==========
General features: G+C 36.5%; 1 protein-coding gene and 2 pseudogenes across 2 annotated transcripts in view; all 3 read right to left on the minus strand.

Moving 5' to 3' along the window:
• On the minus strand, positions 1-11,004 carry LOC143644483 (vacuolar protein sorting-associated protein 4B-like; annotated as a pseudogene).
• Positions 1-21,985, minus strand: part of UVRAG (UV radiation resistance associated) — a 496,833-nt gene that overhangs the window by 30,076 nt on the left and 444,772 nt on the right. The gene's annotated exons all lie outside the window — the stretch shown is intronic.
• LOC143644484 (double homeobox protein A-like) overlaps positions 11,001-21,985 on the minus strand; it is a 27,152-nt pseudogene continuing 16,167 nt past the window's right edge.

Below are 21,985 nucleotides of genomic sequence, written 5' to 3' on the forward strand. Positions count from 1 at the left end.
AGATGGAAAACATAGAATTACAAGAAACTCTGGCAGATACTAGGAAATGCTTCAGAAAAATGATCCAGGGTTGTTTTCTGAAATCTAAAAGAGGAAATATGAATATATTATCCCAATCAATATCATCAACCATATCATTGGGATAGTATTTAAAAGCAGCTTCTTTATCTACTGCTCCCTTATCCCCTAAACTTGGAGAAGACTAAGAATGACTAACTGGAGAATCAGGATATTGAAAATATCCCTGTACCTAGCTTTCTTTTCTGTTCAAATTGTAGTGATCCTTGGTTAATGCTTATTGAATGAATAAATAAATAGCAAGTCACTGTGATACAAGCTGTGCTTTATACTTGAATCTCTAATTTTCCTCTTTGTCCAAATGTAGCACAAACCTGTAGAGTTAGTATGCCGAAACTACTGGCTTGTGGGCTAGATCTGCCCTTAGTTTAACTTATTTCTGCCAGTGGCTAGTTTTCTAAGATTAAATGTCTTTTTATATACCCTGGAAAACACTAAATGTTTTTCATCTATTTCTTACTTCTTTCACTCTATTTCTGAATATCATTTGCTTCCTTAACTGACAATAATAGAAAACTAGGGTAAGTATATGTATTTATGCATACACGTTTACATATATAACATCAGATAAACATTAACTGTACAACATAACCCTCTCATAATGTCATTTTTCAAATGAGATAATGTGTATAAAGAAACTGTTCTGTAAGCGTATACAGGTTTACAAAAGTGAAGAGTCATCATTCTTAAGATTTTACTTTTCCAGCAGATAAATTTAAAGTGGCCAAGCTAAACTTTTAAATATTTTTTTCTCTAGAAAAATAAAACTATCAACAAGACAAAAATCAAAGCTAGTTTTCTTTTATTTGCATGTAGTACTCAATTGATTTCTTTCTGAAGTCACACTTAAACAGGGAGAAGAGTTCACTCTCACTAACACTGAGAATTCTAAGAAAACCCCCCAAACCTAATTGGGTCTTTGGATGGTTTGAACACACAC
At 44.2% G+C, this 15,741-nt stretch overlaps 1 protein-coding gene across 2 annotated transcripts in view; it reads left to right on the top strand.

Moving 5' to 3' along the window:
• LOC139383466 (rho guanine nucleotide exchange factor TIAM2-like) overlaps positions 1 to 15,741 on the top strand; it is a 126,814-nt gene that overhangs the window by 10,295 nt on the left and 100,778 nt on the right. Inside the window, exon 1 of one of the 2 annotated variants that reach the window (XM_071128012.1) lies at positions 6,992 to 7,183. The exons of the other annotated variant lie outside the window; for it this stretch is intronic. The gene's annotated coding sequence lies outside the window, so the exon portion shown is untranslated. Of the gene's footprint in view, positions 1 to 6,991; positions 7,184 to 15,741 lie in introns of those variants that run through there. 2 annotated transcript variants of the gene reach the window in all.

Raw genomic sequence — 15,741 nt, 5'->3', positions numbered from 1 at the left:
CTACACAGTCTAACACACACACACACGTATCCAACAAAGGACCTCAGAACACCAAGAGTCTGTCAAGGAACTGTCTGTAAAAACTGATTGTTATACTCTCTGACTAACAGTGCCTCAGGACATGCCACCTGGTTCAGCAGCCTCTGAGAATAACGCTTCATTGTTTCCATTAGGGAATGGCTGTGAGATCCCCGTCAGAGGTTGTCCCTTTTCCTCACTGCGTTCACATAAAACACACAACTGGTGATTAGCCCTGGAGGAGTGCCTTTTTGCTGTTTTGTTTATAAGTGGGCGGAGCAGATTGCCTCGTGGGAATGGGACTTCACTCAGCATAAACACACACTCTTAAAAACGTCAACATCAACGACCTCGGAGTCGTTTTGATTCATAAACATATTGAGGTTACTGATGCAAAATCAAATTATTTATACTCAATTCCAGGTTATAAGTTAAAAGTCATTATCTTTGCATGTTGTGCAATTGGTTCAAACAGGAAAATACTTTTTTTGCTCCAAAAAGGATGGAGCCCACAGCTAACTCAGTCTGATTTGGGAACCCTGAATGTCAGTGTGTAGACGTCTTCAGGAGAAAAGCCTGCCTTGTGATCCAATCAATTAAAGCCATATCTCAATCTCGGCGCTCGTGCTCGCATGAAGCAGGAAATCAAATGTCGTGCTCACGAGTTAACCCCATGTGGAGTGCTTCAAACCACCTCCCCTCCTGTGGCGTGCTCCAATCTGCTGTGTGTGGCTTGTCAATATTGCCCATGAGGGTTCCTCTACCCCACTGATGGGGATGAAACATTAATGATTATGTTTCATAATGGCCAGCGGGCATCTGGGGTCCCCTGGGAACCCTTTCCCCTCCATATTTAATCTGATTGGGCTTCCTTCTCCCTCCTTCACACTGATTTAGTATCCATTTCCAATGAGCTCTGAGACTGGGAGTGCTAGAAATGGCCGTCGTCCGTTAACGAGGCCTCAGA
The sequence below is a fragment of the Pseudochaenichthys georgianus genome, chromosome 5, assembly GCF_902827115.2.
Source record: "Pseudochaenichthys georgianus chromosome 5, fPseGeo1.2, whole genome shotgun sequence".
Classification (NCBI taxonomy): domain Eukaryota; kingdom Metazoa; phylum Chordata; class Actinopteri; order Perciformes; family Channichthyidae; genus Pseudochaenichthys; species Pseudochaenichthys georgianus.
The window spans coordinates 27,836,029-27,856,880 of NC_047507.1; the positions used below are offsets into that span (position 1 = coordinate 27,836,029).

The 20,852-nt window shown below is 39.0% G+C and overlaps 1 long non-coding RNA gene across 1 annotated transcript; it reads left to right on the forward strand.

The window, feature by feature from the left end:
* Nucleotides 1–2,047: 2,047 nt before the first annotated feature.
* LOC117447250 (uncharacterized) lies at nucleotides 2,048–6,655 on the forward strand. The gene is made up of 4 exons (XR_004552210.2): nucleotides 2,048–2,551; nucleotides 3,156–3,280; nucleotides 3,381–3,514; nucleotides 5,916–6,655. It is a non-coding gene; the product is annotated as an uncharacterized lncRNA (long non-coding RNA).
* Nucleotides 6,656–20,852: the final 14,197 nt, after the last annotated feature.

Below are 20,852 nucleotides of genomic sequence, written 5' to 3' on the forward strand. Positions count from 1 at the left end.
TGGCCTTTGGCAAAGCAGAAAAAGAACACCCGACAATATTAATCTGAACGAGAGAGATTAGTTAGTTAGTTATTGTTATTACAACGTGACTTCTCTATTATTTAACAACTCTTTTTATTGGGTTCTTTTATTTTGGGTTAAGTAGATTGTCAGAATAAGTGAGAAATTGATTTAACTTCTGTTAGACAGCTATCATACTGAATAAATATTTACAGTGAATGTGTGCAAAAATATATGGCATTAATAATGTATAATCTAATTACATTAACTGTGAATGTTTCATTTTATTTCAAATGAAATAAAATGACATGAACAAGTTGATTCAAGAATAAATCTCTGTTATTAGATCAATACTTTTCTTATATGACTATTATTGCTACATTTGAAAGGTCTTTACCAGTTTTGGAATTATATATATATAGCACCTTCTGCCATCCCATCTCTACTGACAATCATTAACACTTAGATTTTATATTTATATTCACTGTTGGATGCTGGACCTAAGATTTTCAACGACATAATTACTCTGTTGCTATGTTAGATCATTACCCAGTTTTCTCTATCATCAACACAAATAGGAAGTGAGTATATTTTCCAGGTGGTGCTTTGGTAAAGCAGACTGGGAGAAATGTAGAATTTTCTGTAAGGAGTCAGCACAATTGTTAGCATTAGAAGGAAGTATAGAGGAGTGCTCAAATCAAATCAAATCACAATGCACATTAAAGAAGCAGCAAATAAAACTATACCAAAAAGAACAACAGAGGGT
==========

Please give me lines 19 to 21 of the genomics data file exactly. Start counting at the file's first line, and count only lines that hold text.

* Nucleotides 1–2,047: 2,047 nt before the first annotated feature.
* LOC117447250 (uncharacterized) lies at nucleotides 2,048–6,655 on the forward strand. The gene is made up of 4 exons (XR_004552210.2): nucleotides 2,048–2,551; nucleotides 3,156–3,280; nucleotides 3,381–3,514; nucleotides 5,916–6,655. It is a non-coding gene; the product is annotated as an uncharacterized lncRNA (long non-coding RNA).
* Nucleotides 6,656–20,852: the final 14,197 nt, after the last annotated feature.